ROBERT ST. JOHN: Favorite hole food, by far, is doughnuts



I’ll take ‘Foods With Holes’ for $500, Alex.” “This fried yeast bread pastry is heavily glazed with sugar and is likely to put you to sleep after eating just one, if you are over the age of 50.”

“What is a doughnut? I’ll take ‘Foods With Holes’ for $1,000, Alex”

“This versatile New York delicatessen staple is sometimes served with smoked salmon, onion, capers, and cream cheese.”

“What is a biscuit?”

“No, I’m sorry. We were looking for, ‘what is a bagel?’”

That scenario is actually not too far off. A bagel shop opened in my hometown of Hattiesburg in the mid-1990s, and I overheard the conversation of one man attempting to explain a bagel to another man. He said, “It ain’t nothin’ but a chewy biscuit with a hole in it.”

I like foods with holes. Unfortunately, most foods that have holes are unhealthy.

Swiss cheese, the holiest of holey cheeses, is tasty and has a mild, nut-like flavor but packs over 50 percent of its calories from fat. Lifesavers candies have holes, but they also have a lot of sugar. Onion rings are fried, as is calamari, though an order of calamari has holes in half of it, as the tentacles make up the other half of the order. Angel food cake is low in fat but high in sugar, again not a healthy choice.

Pretzels have three holes and aren’t too bad in the nutritional category. Cheerios might be the healthiest “hole food” out there, but they are still made with corn and sugar.

Since January I have been switching between two dietary lifestyles – low-glycemic, which cuts out sugar and most foods that convert to sugar once eaten, and gluten-free, which eliminates all wheat-based foods. doughnuts would be the evil villain and main offender in both of those dietary lifestyles.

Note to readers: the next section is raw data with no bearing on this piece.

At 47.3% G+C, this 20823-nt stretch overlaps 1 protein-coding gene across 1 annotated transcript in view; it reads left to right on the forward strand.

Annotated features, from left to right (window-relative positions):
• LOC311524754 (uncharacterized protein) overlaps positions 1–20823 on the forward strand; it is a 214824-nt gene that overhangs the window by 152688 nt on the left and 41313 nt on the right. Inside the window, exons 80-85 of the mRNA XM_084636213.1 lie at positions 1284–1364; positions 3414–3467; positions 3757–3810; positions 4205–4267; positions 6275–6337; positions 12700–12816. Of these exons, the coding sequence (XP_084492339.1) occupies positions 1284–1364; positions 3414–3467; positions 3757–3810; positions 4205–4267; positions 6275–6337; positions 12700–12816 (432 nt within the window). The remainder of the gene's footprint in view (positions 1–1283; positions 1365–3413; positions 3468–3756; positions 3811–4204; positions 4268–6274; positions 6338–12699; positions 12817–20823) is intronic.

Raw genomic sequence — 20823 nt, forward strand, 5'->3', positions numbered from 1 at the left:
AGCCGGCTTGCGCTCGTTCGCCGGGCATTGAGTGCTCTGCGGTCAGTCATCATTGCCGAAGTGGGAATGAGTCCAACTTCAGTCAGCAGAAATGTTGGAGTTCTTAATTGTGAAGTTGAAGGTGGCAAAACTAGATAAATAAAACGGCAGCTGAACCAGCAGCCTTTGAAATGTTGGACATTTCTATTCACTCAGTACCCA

I dream of doughnuts. Even though I never really ate doughnuts before this diet. Something about not being able to eat a doughnut makes me want to eat one even more. It’s the forbidden fruit, except that it’s not even a fruit, it’s the most unhealthy food item on the planet – enriched white flour, deep fried, and then dipped in a vat of liquefied sugar. Doughnuts are bad, bad, bad for you, and I would eat a dozen right now while I am typing this column and not worry about getting this keyboard sticky.

My go-to doughnut doesn’t have a hole. It’s a Bavarian crème-filled doughnut. Technically, I guess it has a hole on the end where they inject the crème filling into the doughnut, but that doesn’t count in my book. The Bavarian crème-filled doughnut easily makes my top 10 list of culinary guilty pleasures.

Doughnuts are universal. While travelling in Europe I stopped at Autogrill stores to fill the car with gas and to get my doughnut-crème fix. An Autogrill is similar to what we would call a truck stop except they are immaculately clean and sell fine wine, gourmet cheeses, high-end food products and espresso served in porcelain demitasse cups.

In the Italian Autogrills they offer bombolini, which are small Italian doughnuts – slightly larger than our doughnut holes – filled with chocolate or custard. I always opted for the custard.

These days, doughnuts are a “cheat day” treat. My lifelong friend Laura and I meet for breakfast every few months and catch up over Bavarian crème-filled doughnuts and a cinnamon twist. She is on a very strict diet and looks forward to doughnut day even more than I.

I’ve been a doughnut eater all of my life. My childhood church always served doughnuts in the Fellowship Hall every Sunday morning. They still do. Sometimes there were doughnuts left over on Sunday evening for our youth group meetings. Doughnuts are like slices of pizza or pieces of fried chicken – they’re still good cold.

There are many foods with holes, some are good, and others are not so good. None are as tasty – or as unhealthy – as a doughnut, even a chewy biscuit with a hole in it.

Robert St. John is a restaurateur, chef and author of numerous books.

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